From the Vector Calculus Bridge Project -
Oregon State University
fields are vectors which change from
point to point.
A standard example is the velocity of
moving air, in other words, wind. For instance, the current wind
pattern in the San Francisco area can be found at < http://sfports.wr.usgs.gov/cgi-bin/wind/windbin.cgi
>. This site has a 2-dimensional representation; careful
reading of the webpage will tell you at what elevation the wind is
shown. How would
you represent a vector field in 3 dimensions? What
features are important? Some simple examples are shown
below. Each can be rotated by clicking and dragging with the
HOLD DOWN the mouse
move it over
the vector field images on the left.
The first vector field
F1 on the left is constant. It
does not change from point to point. It therefore neither
diverges nor spins.
One question to ask
about a vector field is how it changes from point to point. Two
types of change are especially important: divergence and
curl. The divergence measures how much "stuff"
is "flowing" away from any given point; the
divergence is a function of position. The curl measures how
much "stuff" is rotating around a given point -- in a
given plane; the curl is itself a vector, and thus can contain
information about rotation in all planes.
But the key ideas are
"diverging" and "spinning".
F2 = x i + y j
The second vector field
F2 on the left is
clearly diverging from the center, but not spinning. Less obvious
is that it is also diverging from every other point.
If the wind were blowing like this, ANY two
nearby points would find themselves getting further and further
apart. For this reason, the radial vector field of
F2 can be thought of as "pure divergence".
F3 = -y i + x j
third vector field
F3 on the
left is clearly spinning about the center, but does not appear to
be diverging. Less obvious is that it also spins about every
A box placed in this current would not
only orbit about the center of the diagram, but also rotate about its
own center. This vector field represents "pure curl".
F4 = x i + y j + zk
F4 . The
former is in some sense 2-dimensional, since
F2 is the same in
every plane parallel to the xy-plane, whereas
3-dimensional. Yet both appear similar in the original
For the next two vector field images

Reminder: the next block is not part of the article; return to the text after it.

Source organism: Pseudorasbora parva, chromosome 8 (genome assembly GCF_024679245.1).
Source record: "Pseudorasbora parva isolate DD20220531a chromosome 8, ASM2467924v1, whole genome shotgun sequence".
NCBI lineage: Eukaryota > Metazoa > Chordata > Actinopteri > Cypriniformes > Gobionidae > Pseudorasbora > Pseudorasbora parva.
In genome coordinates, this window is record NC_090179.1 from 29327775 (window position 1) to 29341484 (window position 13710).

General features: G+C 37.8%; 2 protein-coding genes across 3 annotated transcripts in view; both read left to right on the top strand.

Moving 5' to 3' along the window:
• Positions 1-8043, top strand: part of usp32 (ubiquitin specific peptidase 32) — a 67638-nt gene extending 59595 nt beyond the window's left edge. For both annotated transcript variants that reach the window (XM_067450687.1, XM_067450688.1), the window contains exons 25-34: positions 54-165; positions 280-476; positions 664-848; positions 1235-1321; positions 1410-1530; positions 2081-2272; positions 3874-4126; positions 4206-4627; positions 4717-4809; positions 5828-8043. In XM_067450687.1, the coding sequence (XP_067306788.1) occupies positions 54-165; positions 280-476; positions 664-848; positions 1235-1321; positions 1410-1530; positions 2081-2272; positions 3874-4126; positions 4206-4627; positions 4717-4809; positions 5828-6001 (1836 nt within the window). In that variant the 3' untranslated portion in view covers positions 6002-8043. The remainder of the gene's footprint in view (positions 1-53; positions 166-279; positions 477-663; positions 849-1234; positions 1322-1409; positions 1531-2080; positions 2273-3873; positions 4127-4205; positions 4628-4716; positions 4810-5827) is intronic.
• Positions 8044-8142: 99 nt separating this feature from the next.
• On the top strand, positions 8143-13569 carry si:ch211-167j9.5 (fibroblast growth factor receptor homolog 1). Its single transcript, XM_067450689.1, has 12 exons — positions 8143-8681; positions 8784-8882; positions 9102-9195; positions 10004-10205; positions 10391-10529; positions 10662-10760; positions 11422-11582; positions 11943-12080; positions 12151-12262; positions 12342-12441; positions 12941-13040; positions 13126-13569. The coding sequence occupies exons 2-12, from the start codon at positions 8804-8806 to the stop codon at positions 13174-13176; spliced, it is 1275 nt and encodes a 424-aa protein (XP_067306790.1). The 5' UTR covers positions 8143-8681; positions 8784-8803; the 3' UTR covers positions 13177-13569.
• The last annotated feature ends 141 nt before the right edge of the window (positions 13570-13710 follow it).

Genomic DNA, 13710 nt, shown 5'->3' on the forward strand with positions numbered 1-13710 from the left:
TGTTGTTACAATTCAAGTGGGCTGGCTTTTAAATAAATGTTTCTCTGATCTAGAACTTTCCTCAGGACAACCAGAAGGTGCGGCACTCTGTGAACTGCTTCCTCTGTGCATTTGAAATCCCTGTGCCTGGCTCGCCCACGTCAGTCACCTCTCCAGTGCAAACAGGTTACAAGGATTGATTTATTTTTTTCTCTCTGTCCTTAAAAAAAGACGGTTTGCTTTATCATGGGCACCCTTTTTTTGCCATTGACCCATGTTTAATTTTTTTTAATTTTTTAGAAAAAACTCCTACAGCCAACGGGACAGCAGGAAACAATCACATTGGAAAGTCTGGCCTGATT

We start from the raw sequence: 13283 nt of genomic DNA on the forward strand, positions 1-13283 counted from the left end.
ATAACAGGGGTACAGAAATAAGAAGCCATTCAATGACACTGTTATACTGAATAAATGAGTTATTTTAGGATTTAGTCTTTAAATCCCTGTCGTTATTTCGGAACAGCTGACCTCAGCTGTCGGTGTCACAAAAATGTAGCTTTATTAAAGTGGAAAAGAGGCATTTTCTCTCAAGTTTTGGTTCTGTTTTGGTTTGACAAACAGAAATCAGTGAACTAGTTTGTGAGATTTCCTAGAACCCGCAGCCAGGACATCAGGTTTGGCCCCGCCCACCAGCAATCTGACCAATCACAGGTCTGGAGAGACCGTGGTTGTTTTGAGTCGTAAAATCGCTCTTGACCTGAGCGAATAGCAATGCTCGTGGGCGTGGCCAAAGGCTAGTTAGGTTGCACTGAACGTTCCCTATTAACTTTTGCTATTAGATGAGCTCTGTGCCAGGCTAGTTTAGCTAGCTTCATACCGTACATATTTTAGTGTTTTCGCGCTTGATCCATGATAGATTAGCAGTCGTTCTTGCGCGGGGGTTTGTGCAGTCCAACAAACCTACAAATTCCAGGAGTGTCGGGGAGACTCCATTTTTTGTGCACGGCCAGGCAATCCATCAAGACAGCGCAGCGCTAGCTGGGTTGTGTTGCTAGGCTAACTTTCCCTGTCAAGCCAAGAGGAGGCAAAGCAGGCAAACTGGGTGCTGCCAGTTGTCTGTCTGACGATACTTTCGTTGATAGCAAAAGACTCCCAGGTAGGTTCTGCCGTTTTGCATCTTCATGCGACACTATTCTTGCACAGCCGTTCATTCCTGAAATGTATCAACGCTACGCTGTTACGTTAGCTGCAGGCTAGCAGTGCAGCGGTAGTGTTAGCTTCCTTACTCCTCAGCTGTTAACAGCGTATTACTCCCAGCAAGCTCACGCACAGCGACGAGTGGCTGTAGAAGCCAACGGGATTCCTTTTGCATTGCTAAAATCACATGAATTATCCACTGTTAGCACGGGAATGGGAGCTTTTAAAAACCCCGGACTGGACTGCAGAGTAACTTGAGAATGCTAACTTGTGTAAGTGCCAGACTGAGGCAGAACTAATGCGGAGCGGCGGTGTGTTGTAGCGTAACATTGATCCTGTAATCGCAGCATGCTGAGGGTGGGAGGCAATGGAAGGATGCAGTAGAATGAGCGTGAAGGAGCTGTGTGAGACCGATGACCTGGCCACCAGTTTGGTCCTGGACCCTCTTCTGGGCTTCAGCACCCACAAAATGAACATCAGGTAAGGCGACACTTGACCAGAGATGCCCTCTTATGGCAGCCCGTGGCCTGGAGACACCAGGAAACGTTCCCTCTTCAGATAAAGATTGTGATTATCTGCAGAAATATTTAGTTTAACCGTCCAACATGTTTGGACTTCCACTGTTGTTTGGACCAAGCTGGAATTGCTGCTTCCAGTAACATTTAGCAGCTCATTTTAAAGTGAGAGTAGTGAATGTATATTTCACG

be careful to distinguish the spherical
radial coordinate r
in E from
radial coordinate r in B.
Physical fields tend to be more complicated than these first four
examples. For instance, the fifth vector field shown is the
Coulomb electric field E due to a point
charge at the origin, while the last is the magnetic field B
around an infinite wire along the z- axis carrying a steady
current. It may look as though these fields are again "pure
divergence" and "pure curl", respectively.
However, because these fields are weaker away from the center, some
things cancel. For instance, a small object would not rotate
about its center in wind which looked like B.
It turns out that E has divergence only at the
origin (where the divergence is infinite), and B
"spins" only along the z-
axis (where the curl turns out also to be infinite).
for electromagnetism predict this behavior - the divergence
of the electric field tells you where the charges are, and the curl of
the magnetic field tells you where the currents are!
|Please see Dr.
of the divergence and curl -- in two dimensions
-- can be discovered using Matthias Kawski's vector field
analyzer found at < http://math.la.asu.edu/~kawski/vfa2
|Modern calculus texts will have extensive
material on vector calculus. James Stewart, Calculus, 5th
THOMSONBrooks/Cole, 2003, Chapter 17, pp. 1090-1175.
|Raymond Chang, Physical Chemistry
for the Biosciences,
University Science Books, 2005, pp. 25-26.
| Donald A. McQuarrie, MATHEMATICAL
METHODS for Scientists and Engineers, University Science Books,
2003, (Section 7.1), pp. 191-197.
|Michael J. Crowe, A History of Vector Analysis: The
Evolution of the Idea of a Vectorial System, Dover, 1994.
|Historical sketch . . .
The definitive history of vector analysis has been written by
Michael J. Crowe. In a nutshell, Hamilton
discovered quaternions, Maxwell found equations to describe
electromagnetism, and then Gibbs
and Heaviside rewrote Maxwell's theory in what is essentially the
modern language of vectors. The "i, j, k"
notation comes from Hamilton's quaternions.
vector illustrations shown above were drawn using Maple, then converted
to JAVA using JAVAViewLib.
James Clerk Maxwell